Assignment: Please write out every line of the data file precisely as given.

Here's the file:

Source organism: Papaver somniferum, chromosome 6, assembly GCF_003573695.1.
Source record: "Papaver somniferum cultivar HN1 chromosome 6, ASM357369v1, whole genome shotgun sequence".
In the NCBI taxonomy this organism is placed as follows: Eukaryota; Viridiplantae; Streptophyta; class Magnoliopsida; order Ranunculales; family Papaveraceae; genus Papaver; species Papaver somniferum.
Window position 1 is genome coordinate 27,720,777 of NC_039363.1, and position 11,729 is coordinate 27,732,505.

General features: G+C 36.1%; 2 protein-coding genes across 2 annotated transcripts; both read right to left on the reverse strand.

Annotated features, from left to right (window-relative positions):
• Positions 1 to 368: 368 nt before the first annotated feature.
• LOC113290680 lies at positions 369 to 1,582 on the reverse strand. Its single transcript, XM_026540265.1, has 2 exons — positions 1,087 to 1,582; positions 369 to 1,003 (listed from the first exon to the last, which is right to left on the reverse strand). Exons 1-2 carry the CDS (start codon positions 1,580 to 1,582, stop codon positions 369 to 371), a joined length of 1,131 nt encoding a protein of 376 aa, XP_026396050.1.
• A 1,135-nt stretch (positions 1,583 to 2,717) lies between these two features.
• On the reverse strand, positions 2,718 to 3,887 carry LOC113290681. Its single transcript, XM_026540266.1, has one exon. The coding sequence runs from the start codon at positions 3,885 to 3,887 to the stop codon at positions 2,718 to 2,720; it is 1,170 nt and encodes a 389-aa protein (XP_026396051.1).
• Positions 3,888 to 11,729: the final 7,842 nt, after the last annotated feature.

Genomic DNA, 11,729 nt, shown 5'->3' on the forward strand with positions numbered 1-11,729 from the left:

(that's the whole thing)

Source organism: Papaver somniferum, chromosome 6, assembly GCF_003573695.1.
Source record: "Papaver somniferum cultivar HN1 chromosome 6, ASM357369v1, whole genome shotgun sequence".
In the NCBI taxonomy this organism is placed as follows: Eukaryota; Viridiplantae; Streptophyta; class Magnoliopsida; order Ranunculales; family Papaveraceae; genus Papaver; species Papaver somniferum.
Window position 1 is genome coordinate 27,720,777 of NC_039363.1, and position 11,729 is coordinate 27,732,505.

General features: G+C 36.1%; 2 protein-coding genes across 2 annotated transcripts; both read right to left on the reverse strand.

Annotated features, from left to right (window-relative positions):
• Positions 1 to 368: 368 nt before the first annotated feature.
• LOC113290680 lies at positions 369 to 1,582 on the reverse strand. Its single transcript, XM_026540265.1, has 2 exons — positions 1,087 to 1,582; positions 369 to 1,003 (listed from the first exon to the last, which is right to left on the reverse strand). Exons 1-2 carry the CDS (start codon positions 1,580 to 1,582, stop codon positions 369 to 371), a joined length of 1,131 nt encoding a protein of 376 aa, XP_026396050.1.
• A 1,135-nt stretch (positions 1,583 to 2,717) lies between these two features.
• On the reverse strand, positions 2,718 to 3,887 carry LOC113290681. Its single transcript, XM_026540266.1, has one exon. The coding sequence runs from the start codon at positions 3,885 to 3,887 to the stop codon at positions 2,718 to 2,720; it is 1,170 nt and encodes a 389-aa protein (XP_026396051.1).
• Positions 3,888 to 11,729: the final 7,842 nt, after the last annotated feature.

Genomic DNA, 11,729 nt, shown 5'->3' on the forward strand with positions numbered 1-11,729 from the left: